- Much above normal water temperatures off the East Coast. This argues for enhanced moisture feed into developing coastal storms. This water may play a big role in the outcome of Storm 1 on Sunday for the Mid-Atlantic, as well as the newly alluded to possibility of this same storm retrograding toward New England perhaps Tuesday. Were that to occur, this already deepened Low pressure would have tremendous moisture available with which to work. And by then a fresh high would have arrived in upstate New York.

- Cooler than warmer temperatures off the Georgia/Florida coast argues for the persistent High that’s been there to remain. The clockwise flow around this high creates a southwest to northeast air flow along the coast. This airflow would prevent any storms coming eastward across the Deep South from just going out to sea, but push them a little farther north.

All these issues argue for any warmup in the East to be very brief, limited to perhaps one day like this week was on Wednesday. The blocking Greenland High and Icelandic Low, along with other upper level factors in East Asia, will keep sending shortwaves (small Low pressure systems) along the northern jet stream, reaching the coast every couple days. Each of these systems has the potential to develop rapidly, just like the "Clipper Blizzard."


This is the part where we get to consider what is possible, given the pattern we are in. And it follows my philosophy that computer models underestimate how far north a southern origin storm can move, as well as how I might fail in my attempt to make the big call.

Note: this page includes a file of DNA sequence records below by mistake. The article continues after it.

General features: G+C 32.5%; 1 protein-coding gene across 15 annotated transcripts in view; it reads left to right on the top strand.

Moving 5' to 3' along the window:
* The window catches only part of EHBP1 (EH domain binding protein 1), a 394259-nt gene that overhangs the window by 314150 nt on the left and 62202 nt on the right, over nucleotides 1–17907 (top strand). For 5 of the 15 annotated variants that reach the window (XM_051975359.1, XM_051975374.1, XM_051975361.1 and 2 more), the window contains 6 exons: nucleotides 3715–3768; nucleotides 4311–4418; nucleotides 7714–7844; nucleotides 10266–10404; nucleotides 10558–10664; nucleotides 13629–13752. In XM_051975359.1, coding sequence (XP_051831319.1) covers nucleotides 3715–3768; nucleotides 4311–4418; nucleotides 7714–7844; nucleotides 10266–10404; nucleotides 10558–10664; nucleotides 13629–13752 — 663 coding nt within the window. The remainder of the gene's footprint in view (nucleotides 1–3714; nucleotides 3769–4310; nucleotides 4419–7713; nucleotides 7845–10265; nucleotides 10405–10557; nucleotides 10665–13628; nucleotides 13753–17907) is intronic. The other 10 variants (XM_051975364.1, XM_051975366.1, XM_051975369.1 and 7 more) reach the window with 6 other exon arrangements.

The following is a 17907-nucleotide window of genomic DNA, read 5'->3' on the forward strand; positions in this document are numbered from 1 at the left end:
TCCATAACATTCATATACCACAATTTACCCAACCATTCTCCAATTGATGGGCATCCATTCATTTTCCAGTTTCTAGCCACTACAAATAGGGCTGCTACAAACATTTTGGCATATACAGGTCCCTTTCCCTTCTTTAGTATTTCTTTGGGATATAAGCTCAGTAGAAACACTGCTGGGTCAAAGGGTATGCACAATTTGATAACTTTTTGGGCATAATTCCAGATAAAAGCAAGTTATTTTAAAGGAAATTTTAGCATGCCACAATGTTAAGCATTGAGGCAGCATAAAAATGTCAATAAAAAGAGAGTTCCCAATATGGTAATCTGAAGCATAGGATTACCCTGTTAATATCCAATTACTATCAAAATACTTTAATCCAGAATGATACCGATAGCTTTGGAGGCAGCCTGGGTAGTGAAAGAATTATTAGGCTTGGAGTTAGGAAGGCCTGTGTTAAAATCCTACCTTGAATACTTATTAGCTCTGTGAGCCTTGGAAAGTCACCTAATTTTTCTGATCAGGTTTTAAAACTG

- The NAO, while still negative, has begun a slight trend toward positive. This would argue that the storm ends up being warmer than I think, and more in line with that the NWS has on the table.

- Placement of Arctic high in upstate NY is not stationary. Projected to move east to southeast, and this is not the best arrangement for a classic East Coast snowstorm.

- Low level cold air should decay by Sunday in Mid-Atlantic, given that the high has been in place now since Thursday morning.


- A change of 25-50 miles north means the zone of heaviest snow shifts from south of DC to the Baltimore metro region, turning a general 2-4” into 4-8” and a Winter Storm Warning.

- A change of 50-75 miles means the entire Mid-Atlantic I-95 corridor from DC to Philadelphia receives 4-8 inches, with higher amounts in the immediate western counties as wrap-around in the colder air will increase the snow ratios.